The TV-movie plays out like an extended "Twilight Zone" segment, mostly maintaining its watchability on the strength of Spielberg's direction. Lean as it is, the script is too thick, unnecessarily bulked up with Weaver's thoughts, dropped in as reverb-laden voice overs. Y'know, "Why won't he leave me alone?" Junk like that. You have to figure that when Dennis Weaver was alive he probably praised this flick up and down constantly because it was Steven Spielberg, and he was hoping to God to get cast in "Saving Private Ryan Again" or whatever, but the fact is, Dennis Weaver was a pretty goddamn good actor and didn't need a voice over to communicate to his audience that his character wondered "Why won't he leave me alone?" as a mysterious unseen stranger driving a rusty oil tanker repeatedly rear-ended him at 60 m.p.h while careening down a mountain road.

Still, it's all very exciting, or at least the first 70 or so minutes is. Then you find yourself thinking that, as long as we're clearly never going to see the truck driver -- because he represents the faceless inevitability of death, or whatever the fuck -- can we please just get to the resolution here? Either this guy is going to cheat death ("...for now.") or death will find him in the end and drive off into the distance (" look for its next victim.").

So. It just doesn't take us quite as long to figure out that those are our only two choices. I think we're supposed to be a little further out on the edges of our seats hoping to see who the truck driver is. Maybe I'm a little too jaded and familiar with film school types to enjoy this movie as much as I would have liked.

If you're into seeing this for the piece of movie/TV history it is, I highly recommend it. The opening titles, by the way are great -- it looks like Quentin Tarantino may have lifted them for "Death Proof."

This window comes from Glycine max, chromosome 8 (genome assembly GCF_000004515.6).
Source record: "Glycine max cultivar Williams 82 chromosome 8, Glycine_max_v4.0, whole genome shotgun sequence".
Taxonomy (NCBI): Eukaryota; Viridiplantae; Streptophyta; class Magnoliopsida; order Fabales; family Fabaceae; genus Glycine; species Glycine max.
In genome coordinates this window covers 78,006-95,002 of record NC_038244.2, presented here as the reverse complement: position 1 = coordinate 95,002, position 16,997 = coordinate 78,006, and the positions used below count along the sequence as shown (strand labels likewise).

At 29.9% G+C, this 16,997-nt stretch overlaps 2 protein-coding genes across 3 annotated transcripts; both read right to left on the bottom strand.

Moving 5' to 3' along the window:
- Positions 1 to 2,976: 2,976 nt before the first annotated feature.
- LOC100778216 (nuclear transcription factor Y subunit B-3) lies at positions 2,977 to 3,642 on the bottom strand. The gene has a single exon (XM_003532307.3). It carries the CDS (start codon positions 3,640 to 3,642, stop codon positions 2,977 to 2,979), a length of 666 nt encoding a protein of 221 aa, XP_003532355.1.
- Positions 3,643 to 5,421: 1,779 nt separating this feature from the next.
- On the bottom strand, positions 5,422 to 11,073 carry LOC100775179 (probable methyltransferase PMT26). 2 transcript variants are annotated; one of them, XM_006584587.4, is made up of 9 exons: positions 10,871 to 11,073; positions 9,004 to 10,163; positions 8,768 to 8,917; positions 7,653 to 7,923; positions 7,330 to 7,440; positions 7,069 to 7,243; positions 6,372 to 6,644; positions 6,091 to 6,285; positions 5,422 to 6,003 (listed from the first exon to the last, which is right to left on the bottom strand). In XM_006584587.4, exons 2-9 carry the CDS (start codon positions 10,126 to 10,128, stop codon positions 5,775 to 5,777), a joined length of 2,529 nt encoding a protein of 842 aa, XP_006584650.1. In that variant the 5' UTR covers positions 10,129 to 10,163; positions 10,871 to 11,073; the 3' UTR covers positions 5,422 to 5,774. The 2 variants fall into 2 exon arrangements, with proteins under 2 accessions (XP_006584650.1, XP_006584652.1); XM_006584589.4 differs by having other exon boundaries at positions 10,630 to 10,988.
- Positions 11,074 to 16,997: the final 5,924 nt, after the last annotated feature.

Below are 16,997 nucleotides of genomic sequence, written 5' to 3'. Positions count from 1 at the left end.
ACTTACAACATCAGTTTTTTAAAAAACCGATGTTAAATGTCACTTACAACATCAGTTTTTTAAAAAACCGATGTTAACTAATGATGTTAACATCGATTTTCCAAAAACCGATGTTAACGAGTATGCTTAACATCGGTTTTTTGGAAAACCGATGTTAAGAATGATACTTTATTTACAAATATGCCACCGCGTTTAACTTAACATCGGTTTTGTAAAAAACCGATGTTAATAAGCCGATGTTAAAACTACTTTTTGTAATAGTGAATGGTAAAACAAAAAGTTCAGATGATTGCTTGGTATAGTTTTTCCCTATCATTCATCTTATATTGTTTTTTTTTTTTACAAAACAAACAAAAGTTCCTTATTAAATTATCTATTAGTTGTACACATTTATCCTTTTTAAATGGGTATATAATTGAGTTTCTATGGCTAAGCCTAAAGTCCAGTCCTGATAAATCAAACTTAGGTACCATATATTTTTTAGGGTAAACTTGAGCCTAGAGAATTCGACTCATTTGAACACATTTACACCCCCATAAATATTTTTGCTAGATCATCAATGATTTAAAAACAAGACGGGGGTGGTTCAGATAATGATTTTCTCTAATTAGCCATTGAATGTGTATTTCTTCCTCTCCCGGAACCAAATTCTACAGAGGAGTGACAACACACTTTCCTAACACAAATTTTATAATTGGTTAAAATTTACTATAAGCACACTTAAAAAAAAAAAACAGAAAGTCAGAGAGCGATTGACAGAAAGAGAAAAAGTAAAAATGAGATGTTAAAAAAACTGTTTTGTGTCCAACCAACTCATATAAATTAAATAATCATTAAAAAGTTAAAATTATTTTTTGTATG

Monday, August 24, 2009

American Beer (2005)

Directed by Paul Kermizian. If you know me, and why would you be reading this if you didn't, you know I've been working insane hours. I've been seriously considering changing careers. Part of this fantasy came from seeing "American Beer," a poorly shot, wonderfully satisfying documentary about a group of friends who visit 38 U.S. breweries in 40 days.

They interview microbrewers, who by the way, are all beautifully nuts. If you look at the pure numbers of the beer industry, it's nothing but corporate consolidation -- 70% of beer consumption is three brands, while craft beers consist of well under ten percent. Yet, planned and executed properly, these microbrewers are happy proprietors of successful small businesses and ecstatic customers love their products.

It reminded me a lot of the independent music business of the '90s, when (some) bands and (some) record companies figured out how to keep margins low and find a sufficiently sized enough fan base to keep a business afloat that existed completely outside of the mainstream and compromised nothing.

The real inspiration to me came at the end of the flick, when the obligatory "where are they now" moment explained that one of the guys on the road trip was so knocked out by the whole thing that he opened the Cape Ann Brewery in Gloucester, Mass., which I checked out online and found is running fine and has decent distribution. Now I want to quit my tedious desk job and open a microbrewery that has an authentic pit barbecue. It would be the only one I have ever heard of, and I can't imagine who wouldn't want to go there, since it seems like there must be absurd crossover between the groups of people who love each of those things. Somebody else open this place so that I can go there.

Inglorious Basterds (2009)

Directed by Quentin Tarantino. There is nothing more pathetic than a dormant blog, unless of course nobody reads it. I remember once Albert Brooks on the Howard Stern Show telling a story about doing a radio show interview for nearly two hours before the disc jockey figured out that they'd been off the air for more than an hour, and not one person had called to let the jock know. Nobody has bitched to me about not complaining about movies, though to be sure, I have always known this is more for me than anybody else.